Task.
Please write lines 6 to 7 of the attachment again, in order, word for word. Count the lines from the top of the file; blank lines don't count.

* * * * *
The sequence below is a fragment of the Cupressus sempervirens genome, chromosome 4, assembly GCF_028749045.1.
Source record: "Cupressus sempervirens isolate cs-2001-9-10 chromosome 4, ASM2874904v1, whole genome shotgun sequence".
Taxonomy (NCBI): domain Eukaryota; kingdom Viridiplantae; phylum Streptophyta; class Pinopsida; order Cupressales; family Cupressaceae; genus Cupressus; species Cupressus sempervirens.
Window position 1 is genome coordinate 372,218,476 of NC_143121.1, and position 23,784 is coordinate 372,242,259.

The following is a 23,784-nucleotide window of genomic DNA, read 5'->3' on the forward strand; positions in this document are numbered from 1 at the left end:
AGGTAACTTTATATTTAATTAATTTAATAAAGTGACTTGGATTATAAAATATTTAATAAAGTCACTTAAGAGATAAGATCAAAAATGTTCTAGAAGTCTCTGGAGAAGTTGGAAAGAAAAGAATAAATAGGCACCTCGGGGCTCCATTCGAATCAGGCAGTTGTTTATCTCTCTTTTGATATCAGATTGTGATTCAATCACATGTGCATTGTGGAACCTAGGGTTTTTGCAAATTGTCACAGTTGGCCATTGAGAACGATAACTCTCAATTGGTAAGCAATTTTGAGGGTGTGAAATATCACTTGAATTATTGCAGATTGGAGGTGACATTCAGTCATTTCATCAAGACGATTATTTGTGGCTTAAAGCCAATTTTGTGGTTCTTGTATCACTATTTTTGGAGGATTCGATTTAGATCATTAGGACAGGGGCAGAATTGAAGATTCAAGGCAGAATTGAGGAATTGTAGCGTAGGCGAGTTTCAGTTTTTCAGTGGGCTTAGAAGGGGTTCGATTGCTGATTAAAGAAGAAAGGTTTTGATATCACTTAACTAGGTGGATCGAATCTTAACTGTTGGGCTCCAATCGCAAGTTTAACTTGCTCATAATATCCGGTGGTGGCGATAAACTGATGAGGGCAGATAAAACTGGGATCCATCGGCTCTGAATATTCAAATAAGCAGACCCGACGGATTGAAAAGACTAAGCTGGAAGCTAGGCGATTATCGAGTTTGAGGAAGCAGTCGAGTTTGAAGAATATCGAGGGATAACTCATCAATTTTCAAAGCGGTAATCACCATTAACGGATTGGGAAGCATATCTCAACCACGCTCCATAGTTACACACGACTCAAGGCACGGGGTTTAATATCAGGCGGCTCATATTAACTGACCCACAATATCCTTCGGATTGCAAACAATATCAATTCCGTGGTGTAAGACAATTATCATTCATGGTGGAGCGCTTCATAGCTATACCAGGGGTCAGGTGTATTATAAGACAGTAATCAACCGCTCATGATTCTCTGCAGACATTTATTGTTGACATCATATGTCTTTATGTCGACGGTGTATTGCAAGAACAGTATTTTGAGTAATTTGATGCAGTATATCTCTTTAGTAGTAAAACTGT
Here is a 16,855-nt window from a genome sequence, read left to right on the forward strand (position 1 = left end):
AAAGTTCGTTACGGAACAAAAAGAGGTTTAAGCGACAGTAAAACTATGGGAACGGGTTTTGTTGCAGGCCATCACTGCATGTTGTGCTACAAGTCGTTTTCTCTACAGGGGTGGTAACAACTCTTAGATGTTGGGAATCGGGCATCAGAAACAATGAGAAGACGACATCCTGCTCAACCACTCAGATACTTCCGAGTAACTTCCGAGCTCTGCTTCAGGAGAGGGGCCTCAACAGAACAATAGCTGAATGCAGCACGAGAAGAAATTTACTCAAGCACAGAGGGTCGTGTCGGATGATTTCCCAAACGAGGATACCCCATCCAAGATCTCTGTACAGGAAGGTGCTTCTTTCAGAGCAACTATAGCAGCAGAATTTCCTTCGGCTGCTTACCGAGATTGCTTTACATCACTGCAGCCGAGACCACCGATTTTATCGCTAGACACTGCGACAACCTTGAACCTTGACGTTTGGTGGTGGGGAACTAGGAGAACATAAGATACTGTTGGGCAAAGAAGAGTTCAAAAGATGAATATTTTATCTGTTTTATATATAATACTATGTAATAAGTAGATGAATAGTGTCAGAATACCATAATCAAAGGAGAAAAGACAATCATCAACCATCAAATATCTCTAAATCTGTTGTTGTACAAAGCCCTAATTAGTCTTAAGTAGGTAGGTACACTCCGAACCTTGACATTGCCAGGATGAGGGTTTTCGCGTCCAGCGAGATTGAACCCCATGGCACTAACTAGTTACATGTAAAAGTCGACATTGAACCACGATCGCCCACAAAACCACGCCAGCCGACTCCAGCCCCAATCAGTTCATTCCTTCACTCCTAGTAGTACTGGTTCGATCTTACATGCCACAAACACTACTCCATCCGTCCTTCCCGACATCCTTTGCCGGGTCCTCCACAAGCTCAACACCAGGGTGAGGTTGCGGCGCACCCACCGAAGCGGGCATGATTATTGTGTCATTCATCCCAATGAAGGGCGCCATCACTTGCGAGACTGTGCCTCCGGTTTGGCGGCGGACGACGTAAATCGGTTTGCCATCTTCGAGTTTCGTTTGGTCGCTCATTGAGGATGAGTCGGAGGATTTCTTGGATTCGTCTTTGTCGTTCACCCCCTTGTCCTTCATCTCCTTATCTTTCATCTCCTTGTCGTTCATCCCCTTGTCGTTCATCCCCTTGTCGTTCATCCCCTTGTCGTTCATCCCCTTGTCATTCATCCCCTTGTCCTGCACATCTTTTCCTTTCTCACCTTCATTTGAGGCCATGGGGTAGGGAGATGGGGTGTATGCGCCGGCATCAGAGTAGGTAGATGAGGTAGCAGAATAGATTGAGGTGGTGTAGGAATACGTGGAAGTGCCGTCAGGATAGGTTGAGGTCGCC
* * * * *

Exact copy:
AGGTAACTTTATATTTAATTAATTTAATAAAGTGACTTGGATTATAAAATATTTAATAAAGTCACTTAAGAGATAAGATCAAAAATGTTCTAGAAGTCTCTGGAGAAGTTGGAAAGAAAAGAATAAATAGGCACCTCGGGGCTCCATTCGAATCAGGCAGTTGTTTATCTCTCTTTTGATATCAGATTGTGATTCAATCACATGTGCATTGTGGAACCTAGGGTTTTTGCAAATTGTCACAGTTGGCCATTGAGAACGATAACTCTCAATTGGTAAGCAATTTTGAGGGTGTGAAATATCACTTGAATTATTGCAGATTGGAGGTGACATTCAGTCATTTCATCAAGACGATTATTTGTGGCTTAAAGCCAATTTTGTGGTTCTTGTATCACTATTTTTGGAGGATTCGATTTAGATCATTAGGACAGGGGCAGAATTGAAGATTCAAGGCAGAATTGAGGAATTGTAGCGTAGGCGAGTTTCAGTTTTTCAGTGGGCTTAGAAGGGGTTCGATTGCTGATTAAAGAAGAAAGGTTTTGATATCACTTAACTAGGTGGATCGAATCTTAACTGTTGGGCTCCAATCGCAAGTTTAACTTGCTCATAATATCCGGTGGTGGCGATAAACTGATGAGGGCAGATAAAACTGGGATCCATCGGCTCTGAATATTCAAATAAGCAGACCCGACGGATTGAAAAGACTAAGCTGGAAGCTAGGCGATTATCGAGTTTGAGGAAGCAGTCGAGTTTGAAGAATATCGAGGGATAACTCATCAATTTTCAAAGCGGTAATCACCATTAACGGATTGGGAAGCATATCTCAACCACGCTCCATAGTTACACACGACTCAAGGCACGGGGTTTAATATCAGGCGGCTCATATTAACTGACCCACAATATCCTTCGGATTGCAAACAATATCAATTCCGTGGTGTAAGACAATTATCATTCATGGTGGAGCGCTTCATAGCTATACCAGGGGTCAGGTGTATTATAAGACAGTAATCAACCGCTCATGATTCTCTGCAGACATTTATTGTTGACATCATATGTCTTTATGTCGACGGTGTATTGCAAGAACAGTATTTTGAGTAATTTGATGCAGTATATCTCTTTAGTAGTAAAACTGT
Here is a 16,855-nt window from a genome sequence, read left to right on the forward strand (position 1 = left end):